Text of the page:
April 19, 2011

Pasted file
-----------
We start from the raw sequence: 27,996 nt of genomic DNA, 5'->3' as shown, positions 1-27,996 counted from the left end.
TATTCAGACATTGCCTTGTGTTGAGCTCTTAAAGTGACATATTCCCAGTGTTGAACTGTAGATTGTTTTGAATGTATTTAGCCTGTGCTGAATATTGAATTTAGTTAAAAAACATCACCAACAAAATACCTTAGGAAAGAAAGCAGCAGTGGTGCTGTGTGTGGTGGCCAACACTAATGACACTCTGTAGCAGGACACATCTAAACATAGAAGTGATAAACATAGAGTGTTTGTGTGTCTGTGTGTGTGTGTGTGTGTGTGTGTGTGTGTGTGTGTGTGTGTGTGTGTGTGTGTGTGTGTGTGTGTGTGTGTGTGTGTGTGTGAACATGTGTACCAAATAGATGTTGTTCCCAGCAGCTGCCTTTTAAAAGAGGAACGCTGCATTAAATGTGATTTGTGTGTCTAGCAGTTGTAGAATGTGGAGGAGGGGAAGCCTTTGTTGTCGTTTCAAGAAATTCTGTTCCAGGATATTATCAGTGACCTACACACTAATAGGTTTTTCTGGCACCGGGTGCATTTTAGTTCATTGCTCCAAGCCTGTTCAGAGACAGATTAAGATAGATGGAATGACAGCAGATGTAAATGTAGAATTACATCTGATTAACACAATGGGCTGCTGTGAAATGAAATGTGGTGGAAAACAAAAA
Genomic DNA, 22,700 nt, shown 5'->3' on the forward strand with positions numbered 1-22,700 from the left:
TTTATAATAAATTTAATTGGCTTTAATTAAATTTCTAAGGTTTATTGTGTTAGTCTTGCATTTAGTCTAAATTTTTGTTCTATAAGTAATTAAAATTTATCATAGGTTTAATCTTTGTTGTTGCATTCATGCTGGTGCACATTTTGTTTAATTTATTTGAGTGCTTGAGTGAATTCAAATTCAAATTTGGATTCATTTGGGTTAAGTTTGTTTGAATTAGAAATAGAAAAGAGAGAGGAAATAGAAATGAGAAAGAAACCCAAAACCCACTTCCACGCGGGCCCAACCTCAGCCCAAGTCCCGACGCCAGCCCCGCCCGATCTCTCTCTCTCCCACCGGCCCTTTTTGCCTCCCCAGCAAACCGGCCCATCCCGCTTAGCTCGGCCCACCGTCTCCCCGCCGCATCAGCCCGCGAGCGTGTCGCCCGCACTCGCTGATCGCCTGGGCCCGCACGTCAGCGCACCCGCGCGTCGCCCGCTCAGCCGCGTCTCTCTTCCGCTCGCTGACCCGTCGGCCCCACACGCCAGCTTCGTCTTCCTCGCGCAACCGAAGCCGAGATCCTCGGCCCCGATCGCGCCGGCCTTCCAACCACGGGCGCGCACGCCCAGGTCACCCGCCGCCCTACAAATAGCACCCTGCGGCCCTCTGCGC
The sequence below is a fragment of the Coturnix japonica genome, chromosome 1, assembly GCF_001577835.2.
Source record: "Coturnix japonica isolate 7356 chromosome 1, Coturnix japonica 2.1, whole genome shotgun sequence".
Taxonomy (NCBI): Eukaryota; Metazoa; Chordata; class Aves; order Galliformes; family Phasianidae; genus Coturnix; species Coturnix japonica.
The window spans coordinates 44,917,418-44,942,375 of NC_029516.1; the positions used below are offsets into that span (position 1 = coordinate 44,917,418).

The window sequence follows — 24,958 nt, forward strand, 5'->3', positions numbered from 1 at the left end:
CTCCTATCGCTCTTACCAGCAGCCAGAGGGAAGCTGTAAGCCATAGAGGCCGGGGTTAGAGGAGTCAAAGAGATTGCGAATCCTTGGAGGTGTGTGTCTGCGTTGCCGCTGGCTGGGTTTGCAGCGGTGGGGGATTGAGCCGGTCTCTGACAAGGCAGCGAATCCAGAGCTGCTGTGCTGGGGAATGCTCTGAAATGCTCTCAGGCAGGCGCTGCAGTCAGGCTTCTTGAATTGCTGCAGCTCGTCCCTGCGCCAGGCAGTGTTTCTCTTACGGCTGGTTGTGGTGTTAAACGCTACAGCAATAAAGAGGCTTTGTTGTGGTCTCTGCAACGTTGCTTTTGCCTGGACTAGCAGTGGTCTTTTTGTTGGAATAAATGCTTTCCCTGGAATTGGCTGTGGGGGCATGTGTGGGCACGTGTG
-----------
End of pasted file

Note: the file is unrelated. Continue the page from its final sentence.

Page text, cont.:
Russian Ark was a film I had wanted to see at a previous Film Festival, but missed. So I was quite pleased when I saw it on the programme for the Film Society. However, the more I thought about it before I saw it I had to wonder... yes, a one-take film is a neat gimmick, but isn't the whole point of film the editing. The use of cuts help to tell the story, whether it be to focus our attention on something or to show the passage of time. Yes, one-take films have been attempted before (most famously with the Master, Hitchcock, and his Rope) but Russian Ark is the first true one-take film; all previous "one-take" films actually hid the cuts as cameras could not be loaded with the necessary amount of film. So, an interesting idea and experiment but if you're going to do it you need to have a strong story-telling need for it. I struggled to find that with Russian Ark. It was, in fact, pretty damned boring. The story (such as it is) finds an unknown and unseen man waking up, not knowing where he is, when he is or, indeed, who he is. We never see this Man because the whole film, as well as being one-take, is in point of view. He awakens in the midst of 18th Century guests arriving for a party and although he can see them, they cannot see him. In his wanderings the Man finds another displaced gentleman, referred to as the European. He is/was a French diplomat and has no idea how he found himself here either. He is cantankerous and disdainful of Russian history and art and is seemingly just as invisible as the Man. They wander around the Hermitage Museum (where the film is set and filmed) entering new periods in history with each room they enter. Essentially the film is a tour through a couple hundred years of Russian history and art, though only being glimpses. Your enjoyment of the film will really depend on how much you know about Russian history already and if you’re quite happy to sit in a cinema looking at a painting. Quite frankly, I found it to be a stilted, unnaturally paced slog. Confined as it is to one location the history that can be shown is limited and is presented almost entirely without context; the movements between rooms seem to follow no reason for their order. There is barely anything to grasp on to, as you are sent from room to room; period to period. It doesn’t work as narrative as, well, there isn’t much of one. And it doesn’t work as history lesson as a decent working knowledge of Russian history seems to be required to understand all the snapshots provided. The selection of the historical periods covered can be somewhat baffling; again, this is more than likely due to the restriction of having one location and one shot to capture it all. I can see reasons to like this: it’s a bold experiment in cinematic storytelling, the costumes are gorgeous and the final sequence, with a grand ballroom scene followed by a massive amount of people exiting down the main staircase is breath-taking and impressive, especially in this day of CG populated crowds. But, for me, it didn’t connect. The POV one-shot served to distance me, more than involve me. And, if you’ve been paying attention (which I’m sure you have), you’ll see that I have used no paragraph breaks in this post. See what I did there? Makes it a bit harder to read, doesn’t it?

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